The probability that there are five digits 9 after the decimal point is 10^{-5} so as a conservative skeptic, you could still believe it was a coincidence. However, as a patient numerologist, I won't give up! ;-) And as an educated numerologist, I know it is important for scientific evidence to be "reproducible". But we need an independent piece of evidence, i.e. slightly new numbers. The following similar example I offer you is
exp(π √(+163)) = ?
Before you find your accurate calculator, let me give you the result. It is 262537412640768743.9999999999993 or so. Check it out.

The probability that there are 12 digits "9" after the decimal point is 10^{-12}. The information I "inserted" seems to be much too small for such a coincidence to occur by chance and it is not the first miracle of this kind. I won't be able to create 10^{12+5} = 10^{17} "simple" and "natural" expressions similar to the exponentials above that would allow me to call the particular results above coincidences. Again, a rational person should demand an explanation.

The fact that I could find several surprising phenomena of the same type has helped us to transform them into a "pattern" that deserves an explanation.

Of course, the explanation of these two miracles is known, too. The so-called j-invariant, an important function of a complex variable that appears as a factor in string-theoretical one-loop partition sums, can be expanded in various ways. One formula for j allows you to see that
is exactly an integer if "d" being a Heegner number (click!), namely a member of the list 1,2,3,7,11,19,43,67,163. On the other hand, another expansion of the j-invariant, one that can be used to estimate the high-level degeneracy of the (very massive) string spectrum and that holds because of the "modular invariance" of string theory, allows you to prove that
exp(i π √(-d)) = exp(π √(d)) ≈ -j(1+√(-d)/2) + 744
so it is close to an integer, too!

The statement that the full list of Heegner numbers we mentioned is correct was conjectured to be true by Gauss but the full proof was only found by Kurt Heegner in 1952. A laymen could think that there's a lot of random lucky numbers around - such as 744 or the list of the Heegner numbers - and they cannot play any "privileged" role in the scheme of the world.

Except that they often do play such roles. The additive shift in the identity for the j-invariant is always 744. The Heegner numbers are always 1,2,3,7,11,19,43,67,163, and if you care, the related lucky numbers of Euler are always 2,3,5,11,17,41. There is no alternative world where the values would be different. There is no egalitarianism in between the integers. ;-)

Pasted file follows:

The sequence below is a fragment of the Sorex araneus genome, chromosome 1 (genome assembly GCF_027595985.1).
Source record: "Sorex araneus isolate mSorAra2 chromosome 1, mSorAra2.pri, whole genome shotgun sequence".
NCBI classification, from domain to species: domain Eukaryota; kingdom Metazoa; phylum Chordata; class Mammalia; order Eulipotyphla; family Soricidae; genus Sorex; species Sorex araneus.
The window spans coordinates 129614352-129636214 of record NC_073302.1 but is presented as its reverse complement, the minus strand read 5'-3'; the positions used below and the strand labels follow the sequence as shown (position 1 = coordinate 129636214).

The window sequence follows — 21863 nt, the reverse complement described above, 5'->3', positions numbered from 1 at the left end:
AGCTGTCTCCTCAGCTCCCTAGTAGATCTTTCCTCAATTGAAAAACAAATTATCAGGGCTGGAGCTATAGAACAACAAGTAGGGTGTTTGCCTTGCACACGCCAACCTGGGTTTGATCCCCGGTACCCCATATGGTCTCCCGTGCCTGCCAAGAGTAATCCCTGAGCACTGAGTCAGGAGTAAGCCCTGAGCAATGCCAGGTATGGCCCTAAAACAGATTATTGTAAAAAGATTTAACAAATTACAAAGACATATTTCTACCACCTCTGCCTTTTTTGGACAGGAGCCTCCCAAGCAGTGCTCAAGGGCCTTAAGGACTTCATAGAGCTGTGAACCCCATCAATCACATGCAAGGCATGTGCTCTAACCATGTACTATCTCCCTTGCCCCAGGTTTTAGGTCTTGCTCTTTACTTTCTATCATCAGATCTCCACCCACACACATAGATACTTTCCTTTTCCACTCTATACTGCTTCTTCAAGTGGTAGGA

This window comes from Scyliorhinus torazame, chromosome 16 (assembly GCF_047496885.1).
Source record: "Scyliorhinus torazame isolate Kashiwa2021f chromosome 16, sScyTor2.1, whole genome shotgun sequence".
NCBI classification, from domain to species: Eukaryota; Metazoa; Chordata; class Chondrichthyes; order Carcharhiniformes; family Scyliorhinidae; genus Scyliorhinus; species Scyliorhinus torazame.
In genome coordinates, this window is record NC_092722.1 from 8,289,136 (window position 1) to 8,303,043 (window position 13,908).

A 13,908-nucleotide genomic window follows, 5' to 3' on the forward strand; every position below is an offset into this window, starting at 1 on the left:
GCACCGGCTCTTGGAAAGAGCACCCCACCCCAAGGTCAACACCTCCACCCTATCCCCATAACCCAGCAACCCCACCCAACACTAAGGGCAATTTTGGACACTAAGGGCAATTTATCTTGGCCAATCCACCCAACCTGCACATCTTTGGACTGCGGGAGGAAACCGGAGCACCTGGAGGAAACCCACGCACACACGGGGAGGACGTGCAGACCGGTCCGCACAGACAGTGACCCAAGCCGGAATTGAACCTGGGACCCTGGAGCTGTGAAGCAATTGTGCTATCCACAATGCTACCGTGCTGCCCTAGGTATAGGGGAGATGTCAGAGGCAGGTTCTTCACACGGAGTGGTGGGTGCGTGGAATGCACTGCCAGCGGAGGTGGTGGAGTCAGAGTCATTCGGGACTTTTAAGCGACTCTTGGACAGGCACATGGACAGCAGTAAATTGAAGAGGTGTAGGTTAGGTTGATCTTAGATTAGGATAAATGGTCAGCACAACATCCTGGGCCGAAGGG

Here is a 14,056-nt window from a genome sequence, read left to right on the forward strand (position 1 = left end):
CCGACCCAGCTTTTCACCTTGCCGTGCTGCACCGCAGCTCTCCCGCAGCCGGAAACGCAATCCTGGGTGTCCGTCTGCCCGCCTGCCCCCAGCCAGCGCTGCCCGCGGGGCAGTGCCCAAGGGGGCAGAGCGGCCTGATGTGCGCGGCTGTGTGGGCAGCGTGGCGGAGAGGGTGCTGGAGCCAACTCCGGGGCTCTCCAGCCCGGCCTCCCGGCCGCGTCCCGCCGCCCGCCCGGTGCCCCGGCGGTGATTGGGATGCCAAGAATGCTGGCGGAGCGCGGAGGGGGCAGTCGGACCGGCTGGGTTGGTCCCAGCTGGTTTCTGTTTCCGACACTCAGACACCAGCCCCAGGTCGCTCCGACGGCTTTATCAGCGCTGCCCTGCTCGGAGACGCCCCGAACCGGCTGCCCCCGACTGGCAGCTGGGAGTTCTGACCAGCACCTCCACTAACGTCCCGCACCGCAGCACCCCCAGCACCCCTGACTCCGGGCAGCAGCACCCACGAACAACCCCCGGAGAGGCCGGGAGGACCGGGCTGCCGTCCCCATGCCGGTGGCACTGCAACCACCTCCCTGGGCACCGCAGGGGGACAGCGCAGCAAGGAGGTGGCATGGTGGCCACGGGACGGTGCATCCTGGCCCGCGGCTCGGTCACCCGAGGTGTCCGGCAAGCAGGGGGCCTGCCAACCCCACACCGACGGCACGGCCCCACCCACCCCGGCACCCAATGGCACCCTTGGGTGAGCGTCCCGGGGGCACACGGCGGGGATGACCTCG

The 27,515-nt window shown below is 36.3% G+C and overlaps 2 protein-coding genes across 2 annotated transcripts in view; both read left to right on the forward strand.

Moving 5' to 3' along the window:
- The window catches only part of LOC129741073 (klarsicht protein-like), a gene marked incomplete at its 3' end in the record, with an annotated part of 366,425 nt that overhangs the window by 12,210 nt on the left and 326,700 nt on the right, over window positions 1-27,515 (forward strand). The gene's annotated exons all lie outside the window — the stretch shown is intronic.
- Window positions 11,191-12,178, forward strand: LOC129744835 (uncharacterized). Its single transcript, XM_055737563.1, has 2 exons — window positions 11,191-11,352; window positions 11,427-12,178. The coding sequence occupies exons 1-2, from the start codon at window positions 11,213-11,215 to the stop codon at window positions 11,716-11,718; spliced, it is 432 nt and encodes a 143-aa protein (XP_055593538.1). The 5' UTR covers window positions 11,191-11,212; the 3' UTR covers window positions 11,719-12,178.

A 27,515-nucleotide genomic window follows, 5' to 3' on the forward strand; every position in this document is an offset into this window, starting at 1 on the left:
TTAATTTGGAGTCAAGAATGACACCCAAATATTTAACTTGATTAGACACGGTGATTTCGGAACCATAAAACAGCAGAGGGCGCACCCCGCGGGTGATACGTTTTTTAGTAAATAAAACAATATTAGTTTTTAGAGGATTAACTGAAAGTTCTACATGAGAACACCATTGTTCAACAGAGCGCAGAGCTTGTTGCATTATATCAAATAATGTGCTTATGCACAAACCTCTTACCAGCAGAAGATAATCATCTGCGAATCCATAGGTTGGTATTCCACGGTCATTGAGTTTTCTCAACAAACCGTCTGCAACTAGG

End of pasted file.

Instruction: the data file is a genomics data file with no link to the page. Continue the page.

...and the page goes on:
Once you study number theory, small sets of primes and other integers tend to belong to various classes and mafias. Many of them play extremely special roles in well-defined contexts. I believe that it may be counterintuitive for a self-described rational layman but it is true. It is also true in physics in general and in string theory in particular. For example, the critical spacetime dimension of perturbative superstring theory is always 10 and the dimension of the 10-dimensional N=1 gauge group is always 496. There may exist a world where creatures have 20 fingers but there exists no world where the critical dimensionality is 20 or where the other number is 486. ;-)

I could continue with hundreds of similar coincidences in mathematics. For example, a crazy privileged list of primes appears at two seemingly very unrelated places: this coincidence is known as monstrous moonshine (because it initially looked as crazy as the things you often see after a bottle of whiskey) but today, it can be (largely) explained by tools of string theory, too.

Mathematics - especially number theory, algebra, and holomorphic calculus - is full of similar miracles. Many of the most shocking ones are very close to field theory and especially string theory. If you only treat string theory as a mathematical structure, it is full of similar purely mathematical miracles.